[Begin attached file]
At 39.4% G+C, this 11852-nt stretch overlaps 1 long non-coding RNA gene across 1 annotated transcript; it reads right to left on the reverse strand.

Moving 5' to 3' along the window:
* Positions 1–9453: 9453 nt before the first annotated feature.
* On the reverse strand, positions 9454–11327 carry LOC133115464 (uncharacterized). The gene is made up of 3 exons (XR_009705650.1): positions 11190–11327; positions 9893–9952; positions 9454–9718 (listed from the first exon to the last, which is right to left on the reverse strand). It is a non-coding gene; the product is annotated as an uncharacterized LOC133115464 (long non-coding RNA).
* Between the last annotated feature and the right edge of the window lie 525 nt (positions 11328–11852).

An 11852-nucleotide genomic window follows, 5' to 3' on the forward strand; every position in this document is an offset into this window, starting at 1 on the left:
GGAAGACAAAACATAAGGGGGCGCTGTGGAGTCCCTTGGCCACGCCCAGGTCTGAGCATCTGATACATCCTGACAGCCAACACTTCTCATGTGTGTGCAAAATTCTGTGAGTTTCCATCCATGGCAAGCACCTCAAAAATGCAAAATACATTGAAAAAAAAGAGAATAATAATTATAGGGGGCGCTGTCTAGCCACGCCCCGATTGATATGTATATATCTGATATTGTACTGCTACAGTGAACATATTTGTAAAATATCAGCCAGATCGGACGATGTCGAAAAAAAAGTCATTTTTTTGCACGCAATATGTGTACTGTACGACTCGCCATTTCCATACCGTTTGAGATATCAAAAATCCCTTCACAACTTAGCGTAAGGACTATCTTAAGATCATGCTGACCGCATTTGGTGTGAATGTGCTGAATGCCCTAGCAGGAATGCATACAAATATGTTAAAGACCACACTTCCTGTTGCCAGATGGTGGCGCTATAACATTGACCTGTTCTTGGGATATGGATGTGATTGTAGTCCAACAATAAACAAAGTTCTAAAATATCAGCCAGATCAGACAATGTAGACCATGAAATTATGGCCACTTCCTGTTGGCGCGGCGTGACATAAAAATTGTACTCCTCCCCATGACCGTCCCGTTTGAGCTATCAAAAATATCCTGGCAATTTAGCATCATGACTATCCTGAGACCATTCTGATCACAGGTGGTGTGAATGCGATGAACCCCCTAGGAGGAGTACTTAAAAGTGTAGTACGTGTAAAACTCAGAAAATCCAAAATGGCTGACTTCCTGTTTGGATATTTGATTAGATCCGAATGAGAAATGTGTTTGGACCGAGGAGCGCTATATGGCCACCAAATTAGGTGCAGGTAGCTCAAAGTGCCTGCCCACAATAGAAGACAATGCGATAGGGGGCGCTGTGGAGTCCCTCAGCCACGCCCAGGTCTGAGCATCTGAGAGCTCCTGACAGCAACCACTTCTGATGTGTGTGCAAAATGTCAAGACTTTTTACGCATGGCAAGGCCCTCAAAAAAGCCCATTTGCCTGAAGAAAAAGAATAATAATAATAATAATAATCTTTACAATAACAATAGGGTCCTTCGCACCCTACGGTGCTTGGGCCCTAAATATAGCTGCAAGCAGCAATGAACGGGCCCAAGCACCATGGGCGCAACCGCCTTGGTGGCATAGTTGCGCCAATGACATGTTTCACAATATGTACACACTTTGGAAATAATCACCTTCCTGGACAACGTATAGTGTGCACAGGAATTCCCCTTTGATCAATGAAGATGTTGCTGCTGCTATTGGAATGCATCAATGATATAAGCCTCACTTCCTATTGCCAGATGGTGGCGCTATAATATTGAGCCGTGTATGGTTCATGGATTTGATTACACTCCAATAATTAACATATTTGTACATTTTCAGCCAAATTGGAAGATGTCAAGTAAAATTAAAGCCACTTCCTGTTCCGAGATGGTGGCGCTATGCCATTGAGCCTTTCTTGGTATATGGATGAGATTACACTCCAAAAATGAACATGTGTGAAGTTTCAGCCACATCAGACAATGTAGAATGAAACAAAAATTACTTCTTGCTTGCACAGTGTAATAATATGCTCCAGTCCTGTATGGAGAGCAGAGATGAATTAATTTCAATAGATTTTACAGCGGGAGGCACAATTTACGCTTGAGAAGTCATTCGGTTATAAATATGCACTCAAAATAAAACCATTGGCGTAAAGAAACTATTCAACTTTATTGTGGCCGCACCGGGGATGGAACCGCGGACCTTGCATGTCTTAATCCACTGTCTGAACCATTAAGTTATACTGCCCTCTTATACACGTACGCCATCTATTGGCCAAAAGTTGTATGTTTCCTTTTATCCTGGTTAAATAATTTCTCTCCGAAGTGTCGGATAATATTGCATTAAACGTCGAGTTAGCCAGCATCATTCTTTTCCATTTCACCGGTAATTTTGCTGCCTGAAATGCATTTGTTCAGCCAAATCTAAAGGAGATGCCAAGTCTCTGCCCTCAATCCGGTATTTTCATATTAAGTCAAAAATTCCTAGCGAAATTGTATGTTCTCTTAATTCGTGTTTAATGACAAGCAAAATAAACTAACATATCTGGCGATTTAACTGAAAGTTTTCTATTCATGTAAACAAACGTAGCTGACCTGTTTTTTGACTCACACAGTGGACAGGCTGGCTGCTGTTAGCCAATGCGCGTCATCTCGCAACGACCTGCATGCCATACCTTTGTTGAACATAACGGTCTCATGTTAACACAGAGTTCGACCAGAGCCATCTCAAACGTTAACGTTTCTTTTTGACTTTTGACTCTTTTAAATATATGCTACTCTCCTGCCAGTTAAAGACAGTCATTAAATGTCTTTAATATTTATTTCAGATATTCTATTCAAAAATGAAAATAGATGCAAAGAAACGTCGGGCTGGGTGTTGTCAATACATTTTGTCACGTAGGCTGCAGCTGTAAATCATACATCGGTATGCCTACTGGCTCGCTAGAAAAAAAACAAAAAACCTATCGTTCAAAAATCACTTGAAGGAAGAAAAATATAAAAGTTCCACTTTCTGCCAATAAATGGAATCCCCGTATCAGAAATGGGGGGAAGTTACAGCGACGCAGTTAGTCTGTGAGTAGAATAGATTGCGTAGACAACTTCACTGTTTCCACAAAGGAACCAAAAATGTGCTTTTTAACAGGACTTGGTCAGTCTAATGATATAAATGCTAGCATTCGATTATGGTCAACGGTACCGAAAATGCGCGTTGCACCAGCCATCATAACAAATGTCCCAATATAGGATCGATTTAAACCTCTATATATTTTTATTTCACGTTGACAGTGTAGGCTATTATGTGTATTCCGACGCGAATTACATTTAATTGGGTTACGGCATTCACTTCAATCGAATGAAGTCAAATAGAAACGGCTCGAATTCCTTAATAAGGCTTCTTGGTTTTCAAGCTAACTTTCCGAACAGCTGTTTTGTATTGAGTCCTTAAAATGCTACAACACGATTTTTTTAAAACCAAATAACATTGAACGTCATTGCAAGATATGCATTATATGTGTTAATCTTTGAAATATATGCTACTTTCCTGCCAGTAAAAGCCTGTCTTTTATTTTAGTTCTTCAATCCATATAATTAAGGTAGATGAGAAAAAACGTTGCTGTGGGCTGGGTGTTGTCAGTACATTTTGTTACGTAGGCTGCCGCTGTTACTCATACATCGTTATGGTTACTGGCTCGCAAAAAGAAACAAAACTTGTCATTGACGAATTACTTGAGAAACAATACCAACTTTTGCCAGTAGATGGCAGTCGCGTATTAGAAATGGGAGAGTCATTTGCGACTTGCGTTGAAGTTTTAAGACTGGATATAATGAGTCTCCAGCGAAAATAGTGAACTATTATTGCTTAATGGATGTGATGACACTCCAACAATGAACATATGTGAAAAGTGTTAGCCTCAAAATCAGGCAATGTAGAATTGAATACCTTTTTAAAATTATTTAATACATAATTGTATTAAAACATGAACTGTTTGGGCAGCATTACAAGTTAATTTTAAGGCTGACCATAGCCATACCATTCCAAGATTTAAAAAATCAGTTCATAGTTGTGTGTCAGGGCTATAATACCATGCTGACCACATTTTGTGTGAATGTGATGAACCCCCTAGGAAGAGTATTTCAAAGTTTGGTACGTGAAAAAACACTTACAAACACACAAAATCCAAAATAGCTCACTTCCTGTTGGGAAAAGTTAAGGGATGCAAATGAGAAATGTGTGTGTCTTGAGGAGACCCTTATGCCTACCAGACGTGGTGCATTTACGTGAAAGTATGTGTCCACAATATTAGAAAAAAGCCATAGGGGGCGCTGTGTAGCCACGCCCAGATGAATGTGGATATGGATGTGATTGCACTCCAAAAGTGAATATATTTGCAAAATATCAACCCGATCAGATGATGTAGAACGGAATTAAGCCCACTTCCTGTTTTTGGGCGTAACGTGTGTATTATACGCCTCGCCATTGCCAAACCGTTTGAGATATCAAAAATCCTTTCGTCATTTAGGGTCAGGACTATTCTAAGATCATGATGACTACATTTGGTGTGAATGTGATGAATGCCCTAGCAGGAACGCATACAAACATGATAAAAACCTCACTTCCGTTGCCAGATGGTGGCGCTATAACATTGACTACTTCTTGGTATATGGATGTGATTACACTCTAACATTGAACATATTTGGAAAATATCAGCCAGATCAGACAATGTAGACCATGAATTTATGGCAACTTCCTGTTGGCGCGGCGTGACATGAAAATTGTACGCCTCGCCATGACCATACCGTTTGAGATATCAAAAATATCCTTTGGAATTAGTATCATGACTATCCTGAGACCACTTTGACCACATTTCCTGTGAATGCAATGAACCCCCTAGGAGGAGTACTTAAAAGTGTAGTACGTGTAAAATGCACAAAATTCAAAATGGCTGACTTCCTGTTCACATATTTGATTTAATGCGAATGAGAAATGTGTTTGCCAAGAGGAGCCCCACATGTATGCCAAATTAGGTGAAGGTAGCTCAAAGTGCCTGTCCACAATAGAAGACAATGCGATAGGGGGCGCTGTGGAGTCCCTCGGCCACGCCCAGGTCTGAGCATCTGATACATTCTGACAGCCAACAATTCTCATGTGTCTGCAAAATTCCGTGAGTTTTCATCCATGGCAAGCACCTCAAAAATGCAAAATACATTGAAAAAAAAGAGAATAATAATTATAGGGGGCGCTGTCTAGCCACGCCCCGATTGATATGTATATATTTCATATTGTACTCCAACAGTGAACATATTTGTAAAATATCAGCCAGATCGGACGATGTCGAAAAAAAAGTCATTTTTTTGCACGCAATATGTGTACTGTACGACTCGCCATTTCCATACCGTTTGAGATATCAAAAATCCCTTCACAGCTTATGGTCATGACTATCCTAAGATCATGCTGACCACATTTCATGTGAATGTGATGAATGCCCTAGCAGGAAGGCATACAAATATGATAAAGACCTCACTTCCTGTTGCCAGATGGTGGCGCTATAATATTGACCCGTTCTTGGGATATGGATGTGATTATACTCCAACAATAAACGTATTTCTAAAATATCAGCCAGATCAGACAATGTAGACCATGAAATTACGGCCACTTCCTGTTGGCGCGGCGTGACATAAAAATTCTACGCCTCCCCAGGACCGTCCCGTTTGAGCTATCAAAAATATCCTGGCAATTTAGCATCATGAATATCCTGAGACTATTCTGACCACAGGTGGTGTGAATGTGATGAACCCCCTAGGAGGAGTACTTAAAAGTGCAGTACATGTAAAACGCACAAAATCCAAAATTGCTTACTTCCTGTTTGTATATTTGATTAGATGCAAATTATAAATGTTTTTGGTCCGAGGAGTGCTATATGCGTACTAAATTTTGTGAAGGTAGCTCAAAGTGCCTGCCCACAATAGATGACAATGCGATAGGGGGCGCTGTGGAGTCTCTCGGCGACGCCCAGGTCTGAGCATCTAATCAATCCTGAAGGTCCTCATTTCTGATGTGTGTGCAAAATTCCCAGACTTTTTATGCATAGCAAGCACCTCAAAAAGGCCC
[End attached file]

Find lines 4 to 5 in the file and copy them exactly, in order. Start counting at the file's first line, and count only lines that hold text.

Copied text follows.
* On the reverse strand, positions 9454–11327 carry LOC133115464 (uncharacterized). The gene is made up of 3 exons (XR_009705650.1): positions 11190–11327; positions 9893–9952; positions 9454–9718 (listed from the first exon to the last, which is right to left on the reverse strand). It is a non-coding gene; the product is annotated as an uncharacterized LOC133115464 (long non-coding RNA).
* Between the last annotated feature and the right edge of the window lie 525 nt (positions 11328–11852).